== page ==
by John Sviokla
Coke and Pepsi are very active in social media, and I think their hard work is helping to build up a bank of trust with their audiences.
As has been widely reported, Pepsi decided not to use its Super Bowl ad budget to try to create a set of iconic commercials. Instead, it used it to launch its “Refresh Everything” campaign in which it asked its “fans” to come up with ideas to “refresh the world” in the categories of health, the planet, art and culture, food and shelter, neighborhoods, and education. Fans submit descriptions of their ideas. Pepsi screens and posts them on the website. Visitors vote on them. Then, after considering the votes, Pepsi selects which ones to fund. Grants ranging from $5,000 to $250,000, and Pepsi plans to spend a total of $15.6 million on the year-long program, which ends next January.
I believe this kind of campaign is a very smart move because in the wild and woolly world of social media, where brands can be skewered overnight, the only true protection is to have a great relationship with the audience at large.
Coca-Cola also has been working in many different ways to use social media to create trusting customer relationships. For example, Coke has the second most popular page on Facebook (after President Obama’s) with more than 5 million fans. Coke’s Facebook presence was started by Dusty and Michael, an actor and screenwriter from Los Angeles who together had gathered a few hundred thousand fans on their Facebook page dedicated to everything Coke. Instead of trying to wrest control of the effort from them, Coke smartly decided to join them and build on the existing audience.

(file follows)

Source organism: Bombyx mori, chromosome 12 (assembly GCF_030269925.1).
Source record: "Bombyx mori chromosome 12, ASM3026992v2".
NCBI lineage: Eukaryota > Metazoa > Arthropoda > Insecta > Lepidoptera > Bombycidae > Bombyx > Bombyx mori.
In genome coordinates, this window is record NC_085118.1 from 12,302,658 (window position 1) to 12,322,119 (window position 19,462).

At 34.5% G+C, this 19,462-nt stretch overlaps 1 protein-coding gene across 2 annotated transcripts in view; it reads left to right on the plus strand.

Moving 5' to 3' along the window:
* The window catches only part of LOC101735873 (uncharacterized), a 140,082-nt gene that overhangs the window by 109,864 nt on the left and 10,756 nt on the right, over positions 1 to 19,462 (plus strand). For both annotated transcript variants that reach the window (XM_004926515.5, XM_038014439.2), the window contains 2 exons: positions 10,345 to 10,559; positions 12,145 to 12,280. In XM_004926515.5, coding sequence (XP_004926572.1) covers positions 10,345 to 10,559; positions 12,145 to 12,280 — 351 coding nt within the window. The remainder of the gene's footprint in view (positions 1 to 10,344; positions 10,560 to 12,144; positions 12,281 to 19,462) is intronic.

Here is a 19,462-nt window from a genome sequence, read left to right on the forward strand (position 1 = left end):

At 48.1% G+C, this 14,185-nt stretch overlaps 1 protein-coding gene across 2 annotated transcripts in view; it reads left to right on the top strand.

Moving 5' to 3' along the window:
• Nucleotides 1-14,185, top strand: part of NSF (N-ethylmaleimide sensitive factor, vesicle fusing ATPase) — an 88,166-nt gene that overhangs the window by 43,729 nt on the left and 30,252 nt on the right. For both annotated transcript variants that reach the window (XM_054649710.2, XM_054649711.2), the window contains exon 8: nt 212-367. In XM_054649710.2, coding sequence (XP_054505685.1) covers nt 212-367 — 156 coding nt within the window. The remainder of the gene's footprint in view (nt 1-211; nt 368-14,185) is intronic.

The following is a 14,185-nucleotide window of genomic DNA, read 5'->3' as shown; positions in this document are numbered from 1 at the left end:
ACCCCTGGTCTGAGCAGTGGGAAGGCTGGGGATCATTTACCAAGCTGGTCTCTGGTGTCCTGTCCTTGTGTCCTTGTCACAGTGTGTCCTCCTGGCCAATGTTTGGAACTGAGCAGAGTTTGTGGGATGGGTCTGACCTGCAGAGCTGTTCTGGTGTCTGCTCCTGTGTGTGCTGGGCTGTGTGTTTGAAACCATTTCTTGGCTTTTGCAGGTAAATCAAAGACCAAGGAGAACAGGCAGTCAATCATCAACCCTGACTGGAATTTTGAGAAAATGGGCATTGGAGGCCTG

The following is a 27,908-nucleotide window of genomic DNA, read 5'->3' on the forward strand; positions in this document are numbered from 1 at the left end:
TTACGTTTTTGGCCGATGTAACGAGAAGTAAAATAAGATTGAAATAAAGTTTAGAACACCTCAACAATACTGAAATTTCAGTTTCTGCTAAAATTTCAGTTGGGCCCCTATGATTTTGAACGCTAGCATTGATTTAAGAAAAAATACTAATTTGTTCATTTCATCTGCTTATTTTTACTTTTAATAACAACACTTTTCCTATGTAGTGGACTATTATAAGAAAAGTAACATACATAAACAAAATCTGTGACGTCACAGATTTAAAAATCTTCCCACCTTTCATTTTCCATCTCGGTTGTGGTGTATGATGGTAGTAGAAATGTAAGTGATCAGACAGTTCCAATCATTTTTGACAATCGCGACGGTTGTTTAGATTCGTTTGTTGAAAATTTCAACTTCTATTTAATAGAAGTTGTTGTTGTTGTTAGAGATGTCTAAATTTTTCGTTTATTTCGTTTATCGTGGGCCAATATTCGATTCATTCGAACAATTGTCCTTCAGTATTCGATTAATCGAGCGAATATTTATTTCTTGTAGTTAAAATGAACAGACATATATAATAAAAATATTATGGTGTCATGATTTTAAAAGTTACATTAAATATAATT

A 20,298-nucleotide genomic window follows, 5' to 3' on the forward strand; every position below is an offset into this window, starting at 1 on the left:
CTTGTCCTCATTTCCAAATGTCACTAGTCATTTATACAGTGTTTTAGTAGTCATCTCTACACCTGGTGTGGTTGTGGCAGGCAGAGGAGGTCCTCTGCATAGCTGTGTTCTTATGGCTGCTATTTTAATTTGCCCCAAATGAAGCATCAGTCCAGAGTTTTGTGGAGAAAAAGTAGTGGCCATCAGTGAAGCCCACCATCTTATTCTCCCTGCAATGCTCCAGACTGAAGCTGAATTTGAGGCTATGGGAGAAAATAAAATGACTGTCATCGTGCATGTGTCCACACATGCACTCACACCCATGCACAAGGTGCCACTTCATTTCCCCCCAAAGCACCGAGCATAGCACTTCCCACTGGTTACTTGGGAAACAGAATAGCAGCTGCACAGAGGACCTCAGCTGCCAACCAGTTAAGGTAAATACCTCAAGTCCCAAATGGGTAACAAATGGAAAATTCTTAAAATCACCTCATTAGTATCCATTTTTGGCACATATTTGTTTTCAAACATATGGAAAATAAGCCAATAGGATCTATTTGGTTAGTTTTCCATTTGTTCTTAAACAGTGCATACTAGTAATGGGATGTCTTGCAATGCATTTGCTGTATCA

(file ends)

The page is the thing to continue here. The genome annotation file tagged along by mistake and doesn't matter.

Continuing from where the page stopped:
During this past Super Bowl, Coke partnered with Facebook to inspire fans to send digital gifts to friends and, in return, donated $1 for each gift sent to the Boys & Girls Clubs of America with which Coke has had a 64-year relationship. Coke could have given coupons or other monetary consideration, but it felt that the psychic gratification generated by the donations was a much better way to build relationships in this new medium.
Firms who don’t have a strong trust bank risk being skewered by disgruntled customers. I’ve written about how musician Dave Carroll had his favorite Taylor guitar broken by United Airlines while on a flight from Halifax, Nova Scotia, to Nebraska. His hilarious video about the incident and United’s indifference has been viewed more than 8.5 million times and reported widely around the world. I believe part of the reason this video was so popular is that United had very little in its customer-trust bank.
In contrast, when Kevin Smith, the iconic director of the popular movie Clerks, who has more than a million followers on Twitter, was refused a seat on a Southwest Airlines flight, there were many people in the social media sphere who came to Southwest’s defense. In my view, that’s because Southwest has built a large bank of customer trust.
Given the ubiquitous, uncontrollable, and growing power of social media, all firms should be asking themselves: How deep is our trust bank? How can we improve it?
I’d love to hear what you think companies should do to increase their trust banks.
John Sviokla is vice chairman of Diamond Management & Technology Consultants, Inc. He is a former professor at Harvard Business School in marketing, MIS, and decision sciences.